Marshall Islands tax-free zone?

Journal 4/17/1981

P9 Marshallese theology students learn they share similar problems with American Indians Three Marshallese students — Kaje Kattil, Riten Menke and Nashion Naiser — of the Marshalls Theological College discovered that Marshallese and Indian Americans have many things in common in a recent trip to the mainland. Both Marshallese and Indian Americans have been subject to the same colonial power, the United States. Both Marshallese and Native Americans are learning to assert their power. Both are struggling with problems of learning to control their own resources. For Native Americans, it is land they have been moved off so a dam can be built. For Marshallese it is Bikini and Enewetak which were used for atomic bombing. In both groups, women have much power. The three students were part of a cross culture exchange program in which they spent the winter term at Cook Christian Training School in Tempe, Arizona. “Now we see a whole group like us, “said one Marshallese student. “We are not isolated and lonely.”

P9 Four attending Fiji conference A four-woman delegation representing the Marshall Islands Catholic and Protestant churches left Majuro for Fiji earlier in the week. The delegation, consisting of Jennie deBrum, Tita Aliven, Dinah Samson and Keta Lokboj, is making the trip to participate in a two-week conference on “Mission of the Pacific Women in the Church and Society.” The conference is sponsored by the Pacific Conference of Churches.

Journal 4/16/1993

P1 Mili war money scheme approved High Court Chief Justice Neil Rutlege on Tuesday approved a distribution plan proposed by iroij from Mili Atoll that sets the stage for distribution of more than $1.2 million in World War II claims compensation 17 years since it was awarded by the United States. Rutledge approved the payments to be made on a one-third basis to the iroij, alab and dri jerbal classes of landowners. But he cautioned Mili landowners against being greedy and urged them to use the spirit of compromise so that people will be able to begin receiving the money soon.

P20 Nitijela passes new laws, resolutions Resolution 53 asks Cabinet to conduct a feasibility study concerning establishment of tax-free zones in the Marshall Islands to encourage foreign investment “by creating a business-friendly environment.”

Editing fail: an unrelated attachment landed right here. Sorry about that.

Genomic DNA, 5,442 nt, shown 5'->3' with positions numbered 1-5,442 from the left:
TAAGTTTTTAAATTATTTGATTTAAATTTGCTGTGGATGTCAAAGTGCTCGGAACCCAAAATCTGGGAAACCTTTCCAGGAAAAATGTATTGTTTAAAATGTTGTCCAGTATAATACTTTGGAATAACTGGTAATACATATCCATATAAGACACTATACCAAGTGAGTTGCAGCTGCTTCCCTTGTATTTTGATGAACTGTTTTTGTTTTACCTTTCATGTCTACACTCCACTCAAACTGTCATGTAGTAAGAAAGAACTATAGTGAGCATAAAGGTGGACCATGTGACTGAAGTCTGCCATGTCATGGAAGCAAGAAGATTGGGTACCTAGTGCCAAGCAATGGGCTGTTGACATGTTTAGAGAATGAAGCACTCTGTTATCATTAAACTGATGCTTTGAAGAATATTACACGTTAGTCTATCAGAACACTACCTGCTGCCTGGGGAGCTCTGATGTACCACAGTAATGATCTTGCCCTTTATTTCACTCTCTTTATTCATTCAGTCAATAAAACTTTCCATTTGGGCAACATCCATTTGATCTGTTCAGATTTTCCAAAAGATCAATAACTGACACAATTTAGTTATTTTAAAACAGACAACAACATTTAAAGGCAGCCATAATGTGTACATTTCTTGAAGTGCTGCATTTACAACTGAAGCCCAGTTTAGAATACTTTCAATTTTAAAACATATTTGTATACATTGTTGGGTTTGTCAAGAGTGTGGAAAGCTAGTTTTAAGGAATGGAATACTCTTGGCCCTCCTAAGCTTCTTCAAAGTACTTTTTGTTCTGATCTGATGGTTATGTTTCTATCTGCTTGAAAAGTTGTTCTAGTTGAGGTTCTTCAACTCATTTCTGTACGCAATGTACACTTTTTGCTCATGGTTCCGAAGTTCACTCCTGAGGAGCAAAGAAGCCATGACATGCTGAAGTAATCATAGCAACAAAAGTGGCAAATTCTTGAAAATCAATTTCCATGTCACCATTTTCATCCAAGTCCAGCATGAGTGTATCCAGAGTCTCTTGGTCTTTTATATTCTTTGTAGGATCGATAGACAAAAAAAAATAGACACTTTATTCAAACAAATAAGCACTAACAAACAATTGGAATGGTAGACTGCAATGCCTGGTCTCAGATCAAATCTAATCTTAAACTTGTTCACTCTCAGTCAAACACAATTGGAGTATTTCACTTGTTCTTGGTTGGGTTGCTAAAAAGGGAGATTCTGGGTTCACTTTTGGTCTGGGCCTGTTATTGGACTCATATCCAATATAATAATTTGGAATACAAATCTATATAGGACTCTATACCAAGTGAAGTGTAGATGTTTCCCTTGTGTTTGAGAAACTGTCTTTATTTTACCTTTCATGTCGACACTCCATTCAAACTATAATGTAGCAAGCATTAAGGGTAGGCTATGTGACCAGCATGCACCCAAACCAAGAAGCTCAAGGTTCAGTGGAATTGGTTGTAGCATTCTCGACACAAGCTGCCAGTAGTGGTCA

Journal 4/16/2004

P3 Few seniors pass CMI test Only nine percent of Marshall Islands High School seniors passed a College of the Marshall Islands math placement examination, according to CMI. This is a significant decline from last year, when 33 percent — 48 of 147 seniors — passed the math test. CMI Dean of students Richard Bruce said just 15 of 158 MIHS 12th graders passed this year’s math test.

P8 Bob Harris: ‘Start teaching English from age three’ Dr. Robert Harris’ advice to educators in the Marshall Islands: “English language instruction has to start a lot sooner (than it currently does).” Harris, who headed the Western Association of Schools and Colleges team reviewing the College of the Marshall Islands, spoke about the challenges that the college faces in addressing serious English language difficulties of many of its incoming students — most of whom are products of the public schools.

P10 Okay to be boring A local wag said after an EPA presentation on ozone problems last week that he didn’t mind people being boring. Just why do they have to subject others to it? It’s okay to be boring, just do it somewhere else,” he said.

P28 IMF worried by bank loans The International Monetary Fund was critical of the RMI government using trust fund money to bail out struggling local retail businesses, according to a February 13 report obtained by the Journal. “In recent years, bank loans to (the commercial) sector declined sharply and a number of major retailers struggled, partly owing to the increased competition,” said the IMF report. “Government purchases of contracted services decreased, particularly hurting private companies involved in transportation and facilities maintenance. Copra production plummeted, related to irregular shipping schedules and the lagged effect of weak export prices.”